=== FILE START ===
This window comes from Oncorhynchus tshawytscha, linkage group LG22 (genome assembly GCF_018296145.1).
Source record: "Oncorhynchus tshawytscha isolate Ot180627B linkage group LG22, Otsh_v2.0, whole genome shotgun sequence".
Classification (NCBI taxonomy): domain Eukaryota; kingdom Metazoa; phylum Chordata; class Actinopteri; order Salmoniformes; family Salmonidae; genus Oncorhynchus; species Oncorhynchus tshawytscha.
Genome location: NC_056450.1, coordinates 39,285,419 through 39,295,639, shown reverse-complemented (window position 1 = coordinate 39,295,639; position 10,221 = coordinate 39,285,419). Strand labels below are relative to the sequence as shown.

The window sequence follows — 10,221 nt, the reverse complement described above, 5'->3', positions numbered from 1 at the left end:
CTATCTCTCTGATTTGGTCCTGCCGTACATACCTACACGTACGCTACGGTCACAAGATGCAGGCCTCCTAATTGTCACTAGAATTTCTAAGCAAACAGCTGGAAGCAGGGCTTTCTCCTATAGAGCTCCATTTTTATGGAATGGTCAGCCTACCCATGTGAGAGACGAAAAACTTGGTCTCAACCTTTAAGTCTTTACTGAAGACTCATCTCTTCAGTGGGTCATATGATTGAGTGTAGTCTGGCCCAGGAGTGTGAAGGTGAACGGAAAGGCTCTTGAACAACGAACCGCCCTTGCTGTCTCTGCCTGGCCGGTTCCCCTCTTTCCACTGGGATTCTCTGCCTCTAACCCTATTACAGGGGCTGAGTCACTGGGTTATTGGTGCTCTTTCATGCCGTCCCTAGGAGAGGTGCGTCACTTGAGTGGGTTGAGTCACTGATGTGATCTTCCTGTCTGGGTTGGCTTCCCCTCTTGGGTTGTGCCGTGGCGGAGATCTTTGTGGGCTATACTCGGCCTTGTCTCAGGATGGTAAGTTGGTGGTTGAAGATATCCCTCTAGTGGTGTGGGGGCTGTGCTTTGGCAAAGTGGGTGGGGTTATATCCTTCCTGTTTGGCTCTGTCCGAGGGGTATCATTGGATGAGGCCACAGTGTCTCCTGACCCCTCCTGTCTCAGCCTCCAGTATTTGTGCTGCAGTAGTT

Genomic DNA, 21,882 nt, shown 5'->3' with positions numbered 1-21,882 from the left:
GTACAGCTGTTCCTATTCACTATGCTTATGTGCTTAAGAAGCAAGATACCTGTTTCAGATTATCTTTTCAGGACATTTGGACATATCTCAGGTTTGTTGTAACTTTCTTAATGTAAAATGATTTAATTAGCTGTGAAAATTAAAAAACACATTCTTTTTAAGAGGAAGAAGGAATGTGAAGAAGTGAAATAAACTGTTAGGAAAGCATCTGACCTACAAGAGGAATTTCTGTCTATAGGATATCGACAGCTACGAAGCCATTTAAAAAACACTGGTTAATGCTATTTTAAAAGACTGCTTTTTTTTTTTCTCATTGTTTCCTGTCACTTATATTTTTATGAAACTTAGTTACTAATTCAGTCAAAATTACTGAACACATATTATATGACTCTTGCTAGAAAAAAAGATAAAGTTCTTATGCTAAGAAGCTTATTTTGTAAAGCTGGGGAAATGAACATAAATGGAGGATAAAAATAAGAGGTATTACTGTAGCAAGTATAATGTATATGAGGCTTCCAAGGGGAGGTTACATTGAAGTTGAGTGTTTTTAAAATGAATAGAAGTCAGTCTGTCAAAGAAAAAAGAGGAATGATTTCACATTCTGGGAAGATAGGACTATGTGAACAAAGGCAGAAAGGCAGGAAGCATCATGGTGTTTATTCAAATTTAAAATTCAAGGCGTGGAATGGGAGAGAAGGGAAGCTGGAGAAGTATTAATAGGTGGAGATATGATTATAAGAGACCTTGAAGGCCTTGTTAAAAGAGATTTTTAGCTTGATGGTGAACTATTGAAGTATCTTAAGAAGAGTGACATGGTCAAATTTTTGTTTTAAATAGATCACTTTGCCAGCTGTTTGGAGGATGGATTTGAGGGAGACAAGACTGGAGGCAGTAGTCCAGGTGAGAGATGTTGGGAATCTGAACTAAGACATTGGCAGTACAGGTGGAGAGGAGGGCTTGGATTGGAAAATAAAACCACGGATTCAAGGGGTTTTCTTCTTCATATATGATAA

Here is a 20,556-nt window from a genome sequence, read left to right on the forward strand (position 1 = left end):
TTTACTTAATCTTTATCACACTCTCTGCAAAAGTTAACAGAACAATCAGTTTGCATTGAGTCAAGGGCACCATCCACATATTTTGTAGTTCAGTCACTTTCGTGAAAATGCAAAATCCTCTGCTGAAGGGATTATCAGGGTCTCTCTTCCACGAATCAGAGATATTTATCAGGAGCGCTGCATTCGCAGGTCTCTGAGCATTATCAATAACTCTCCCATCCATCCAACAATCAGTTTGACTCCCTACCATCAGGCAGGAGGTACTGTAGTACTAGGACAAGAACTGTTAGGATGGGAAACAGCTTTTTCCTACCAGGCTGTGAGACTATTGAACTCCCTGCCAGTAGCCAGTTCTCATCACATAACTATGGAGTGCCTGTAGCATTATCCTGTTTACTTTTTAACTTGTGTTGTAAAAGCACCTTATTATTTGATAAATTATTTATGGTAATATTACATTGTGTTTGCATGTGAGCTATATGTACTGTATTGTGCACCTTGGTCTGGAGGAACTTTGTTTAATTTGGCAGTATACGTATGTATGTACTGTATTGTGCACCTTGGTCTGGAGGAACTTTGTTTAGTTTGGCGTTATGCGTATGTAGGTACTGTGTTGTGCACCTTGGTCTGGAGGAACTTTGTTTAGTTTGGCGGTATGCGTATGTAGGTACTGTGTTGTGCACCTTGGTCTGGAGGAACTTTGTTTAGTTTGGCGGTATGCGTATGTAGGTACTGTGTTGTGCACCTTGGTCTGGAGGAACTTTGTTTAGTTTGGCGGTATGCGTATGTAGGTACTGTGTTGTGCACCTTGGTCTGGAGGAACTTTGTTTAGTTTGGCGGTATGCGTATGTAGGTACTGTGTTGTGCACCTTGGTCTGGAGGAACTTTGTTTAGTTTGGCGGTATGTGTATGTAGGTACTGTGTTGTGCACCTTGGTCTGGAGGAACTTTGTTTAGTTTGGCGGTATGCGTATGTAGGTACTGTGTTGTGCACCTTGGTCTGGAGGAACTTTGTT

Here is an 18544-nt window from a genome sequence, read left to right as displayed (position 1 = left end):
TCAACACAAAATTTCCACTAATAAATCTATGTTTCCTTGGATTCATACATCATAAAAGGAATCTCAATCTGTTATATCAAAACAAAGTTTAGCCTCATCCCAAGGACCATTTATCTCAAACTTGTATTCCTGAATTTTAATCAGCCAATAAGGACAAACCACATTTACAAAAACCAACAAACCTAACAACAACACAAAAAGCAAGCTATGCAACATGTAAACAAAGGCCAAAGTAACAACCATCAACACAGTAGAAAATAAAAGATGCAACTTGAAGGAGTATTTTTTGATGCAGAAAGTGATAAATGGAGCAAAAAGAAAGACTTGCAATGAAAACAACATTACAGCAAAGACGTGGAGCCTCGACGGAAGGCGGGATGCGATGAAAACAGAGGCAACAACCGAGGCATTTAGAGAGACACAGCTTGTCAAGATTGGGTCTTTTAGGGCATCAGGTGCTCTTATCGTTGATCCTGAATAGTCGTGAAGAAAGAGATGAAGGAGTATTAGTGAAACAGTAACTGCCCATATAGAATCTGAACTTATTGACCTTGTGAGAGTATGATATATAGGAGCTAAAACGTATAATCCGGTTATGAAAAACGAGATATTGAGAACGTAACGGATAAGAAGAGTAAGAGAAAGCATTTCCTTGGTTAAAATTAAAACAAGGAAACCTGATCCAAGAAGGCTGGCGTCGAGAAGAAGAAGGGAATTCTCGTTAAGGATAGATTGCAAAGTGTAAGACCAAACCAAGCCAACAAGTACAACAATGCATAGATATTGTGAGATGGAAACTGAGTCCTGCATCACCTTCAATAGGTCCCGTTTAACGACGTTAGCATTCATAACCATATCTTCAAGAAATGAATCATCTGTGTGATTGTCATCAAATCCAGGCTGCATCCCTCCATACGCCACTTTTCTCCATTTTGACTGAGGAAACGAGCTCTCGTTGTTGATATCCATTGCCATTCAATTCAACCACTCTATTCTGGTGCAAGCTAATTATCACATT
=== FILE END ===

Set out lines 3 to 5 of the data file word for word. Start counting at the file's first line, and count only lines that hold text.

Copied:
Classification (NCBI taxonomy): domain Eukaryota; kingdom Metazoa; phylum Chordata; class Actinopteri; order Salmoniformes; family Salmonidae; genus Oncorhynchus; species Oncorhynchus tshawytscha.
Genome location: NC_056450.1, coordinates 39,285,419 through 39,295,639, shown reverse-complemented (window position 1 = coordinate 39,295,639; position 10,221 = coordinate 39,285,419). Strand labels below are relative to the sequence as shown.

The window sequence follows — 10,221 nt, the reverse complement described above, 5'->3', positions numbered from 1 at the left end: